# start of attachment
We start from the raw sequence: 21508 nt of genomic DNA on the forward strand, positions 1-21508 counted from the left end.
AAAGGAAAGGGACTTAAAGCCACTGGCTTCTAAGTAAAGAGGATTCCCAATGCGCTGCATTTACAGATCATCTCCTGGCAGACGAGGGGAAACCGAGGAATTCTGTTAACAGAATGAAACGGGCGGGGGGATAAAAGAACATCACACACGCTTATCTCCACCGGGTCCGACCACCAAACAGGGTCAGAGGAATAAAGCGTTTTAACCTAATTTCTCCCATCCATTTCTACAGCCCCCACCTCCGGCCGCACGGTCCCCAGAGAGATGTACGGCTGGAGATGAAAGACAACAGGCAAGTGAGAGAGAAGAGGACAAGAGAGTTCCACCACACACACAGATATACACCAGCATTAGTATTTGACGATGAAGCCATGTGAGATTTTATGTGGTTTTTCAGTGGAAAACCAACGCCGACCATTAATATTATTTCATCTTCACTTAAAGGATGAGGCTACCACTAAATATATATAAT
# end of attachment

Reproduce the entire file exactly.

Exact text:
We start from the raw sequence: 21508 nt of genomic DNA on the forward strand, positions 1-21508 counted from the left end.
AAAGGAAAGGGACTTAAAGCCACTGGCTTCTAAGTAAAGAGGATTCCCAATGCGCTGCATTTACAGATCATCTCCTGGCAGACGAGGGGAAACCGAGGAATTCTGTTAACAGAATGAAACGGGCGGGGGGATAAAAGAACATCACACACGCTTATCTCCACCGGGTCCGACCACCAAACAGGGTCAGAGGAATAAAGCGTTTTAACCTAATTTCTCCCATCCATTTCTACAGCCCCCACCTCCGGCCGCACGGTCCCCAGAGAGATGTACGGCTGGAGATGAAAGACAACAGGCAAGTGAGAGAGAAGAGGACAAGAGAGTTCCACCACACACACAGATATACACCAGCATTAGTATTTGACGATGAAGCCATGTGAGATTTTATGTGGTTTTTCAGTGGAAAACCAACGCCGACCATTAATATTATTTCATCTTCACTTAAAGGATGAGGCTACCACTAAATATATATAAT